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Bullying in Homer High School

Posted by: Mark Putney | September 26, 2013 | No Comment |


HOMER, Alaska — Homer High School likes to think of itself as bully-free, but every school will have some bullies, regardless of the measures taken against bullying. It’s true that not much is reported here, and what is reported is taken care of. The biggest problem our school faces is including every type of person in activities, especially those outside the average student’s circle of friends.

There is more to bullying than meets the eye. It’s generally depicted as a pack against a single victim, though more often than not it’s one-on-one, and 64 percent of students in the U.S. will not report, according to the National Bullying Prevention Center. “I think that a lot of kids feel that if they tell somebody, it’ll get worse,” Homer High counselor Linda Hampson said.

Here at Homer High, it rarely gets to a point where faculty intervenes, because many students will take care of it themselves. Monica Stockburger explains that many freshman come to HHS with certain behaviors that are unintentionally hurtful, and many upperclassmen will take the time to straighten it out, when they see it.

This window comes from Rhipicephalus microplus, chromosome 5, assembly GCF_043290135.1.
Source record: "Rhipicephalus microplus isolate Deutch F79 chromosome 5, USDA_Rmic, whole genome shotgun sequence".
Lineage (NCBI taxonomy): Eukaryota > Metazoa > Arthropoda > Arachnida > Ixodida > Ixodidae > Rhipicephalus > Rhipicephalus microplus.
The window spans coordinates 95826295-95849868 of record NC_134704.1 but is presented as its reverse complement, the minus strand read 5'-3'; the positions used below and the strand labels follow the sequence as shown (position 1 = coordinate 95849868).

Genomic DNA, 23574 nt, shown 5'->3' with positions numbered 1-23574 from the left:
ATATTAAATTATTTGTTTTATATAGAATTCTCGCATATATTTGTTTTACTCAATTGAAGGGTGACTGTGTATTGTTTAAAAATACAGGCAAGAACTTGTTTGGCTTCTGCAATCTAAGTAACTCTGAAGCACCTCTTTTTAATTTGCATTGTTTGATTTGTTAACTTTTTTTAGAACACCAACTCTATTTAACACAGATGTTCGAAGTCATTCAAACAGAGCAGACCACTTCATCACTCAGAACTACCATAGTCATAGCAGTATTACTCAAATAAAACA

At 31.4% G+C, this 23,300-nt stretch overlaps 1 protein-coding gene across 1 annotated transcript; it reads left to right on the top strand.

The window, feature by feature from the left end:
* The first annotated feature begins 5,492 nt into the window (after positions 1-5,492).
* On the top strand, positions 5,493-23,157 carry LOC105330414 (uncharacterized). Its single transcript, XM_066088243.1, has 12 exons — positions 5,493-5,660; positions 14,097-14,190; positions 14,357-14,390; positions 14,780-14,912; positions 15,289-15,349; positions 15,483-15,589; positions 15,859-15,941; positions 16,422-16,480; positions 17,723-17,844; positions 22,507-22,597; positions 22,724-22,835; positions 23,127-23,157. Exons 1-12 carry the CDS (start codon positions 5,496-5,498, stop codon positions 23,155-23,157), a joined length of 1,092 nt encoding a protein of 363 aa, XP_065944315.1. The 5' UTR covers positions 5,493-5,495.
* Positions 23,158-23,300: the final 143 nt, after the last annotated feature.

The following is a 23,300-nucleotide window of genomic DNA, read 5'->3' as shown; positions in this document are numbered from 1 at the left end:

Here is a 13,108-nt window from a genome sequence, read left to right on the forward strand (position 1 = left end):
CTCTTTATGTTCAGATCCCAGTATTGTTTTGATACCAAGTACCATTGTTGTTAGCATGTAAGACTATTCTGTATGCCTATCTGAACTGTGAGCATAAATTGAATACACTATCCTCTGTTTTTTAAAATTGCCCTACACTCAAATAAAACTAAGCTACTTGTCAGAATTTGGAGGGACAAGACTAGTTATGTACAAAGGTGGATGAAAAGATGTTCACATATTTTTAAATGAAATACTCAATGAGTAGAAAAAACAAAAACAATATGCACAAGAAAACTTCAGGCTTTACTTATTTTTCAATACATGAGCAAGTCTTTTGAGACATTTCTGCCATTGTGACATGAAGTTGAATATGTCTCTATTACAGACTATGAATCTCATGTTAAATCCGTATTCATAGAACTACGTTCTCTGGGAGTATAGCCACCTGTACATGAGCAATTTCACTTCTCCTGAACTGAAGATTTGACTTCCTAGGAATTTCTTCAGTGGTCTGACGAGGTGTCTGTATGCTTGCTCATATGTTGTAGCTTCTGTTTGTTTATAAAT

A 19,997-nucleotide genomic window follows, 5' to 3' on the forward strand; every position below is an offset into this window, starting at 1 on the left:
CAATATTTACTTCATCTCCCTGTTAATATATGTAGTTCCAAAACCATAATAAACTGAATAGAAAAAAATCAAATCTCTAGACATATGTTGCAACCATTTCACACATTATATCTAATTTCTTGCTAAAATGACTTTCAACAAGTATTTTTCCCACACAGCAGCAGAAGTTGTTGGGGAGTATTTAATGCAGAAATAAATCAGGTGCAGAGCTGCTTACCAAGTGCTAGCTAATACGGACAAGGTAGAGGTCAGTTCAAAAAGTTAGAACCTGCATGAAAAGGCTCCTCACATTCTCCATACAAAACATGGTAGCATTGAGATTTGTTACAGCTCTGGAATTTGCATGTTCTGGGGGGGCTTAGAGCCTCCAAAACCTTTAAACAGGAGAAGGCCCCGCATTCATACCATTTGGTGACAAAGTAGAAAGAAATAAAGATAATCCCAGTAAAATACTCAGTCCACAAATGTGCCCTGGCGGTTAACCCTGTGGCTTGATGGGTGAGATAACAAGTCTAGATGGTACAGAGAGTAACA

Both Stockburger and Principal Waclawski agreed that most of the time, the student isn’t aware that they’re bullying.

Most people concur that the main types of bullying here are feuds between friends and ex-boyfriends or girlfriends, problems with individuality, and feeling rejected. They believe that many students just don’t feel accepted here.

“I would hope that everyone in school would feel welcome and accepted for who they are,” nurse Sharon Gorman expressed.

Gorman revealed that the problem she sees most regularly is depression, and that she sees a student on almost a weekly basis to talk about it. She encourages all students to seek counseling or other help for any such issues.

Victims can suffer from a myriad of side effects of bullying, such as lack of sleep and appetite, trouble focusing on school or other work, little to no interest in any activities within the school or community, and increased risk of severe anxiety or depression. According to a study by the National Education Association, over 160 thousand students miss school every day to avoid being bullied. “It’s like monsters in the dark,” Hampson added.


under: Features

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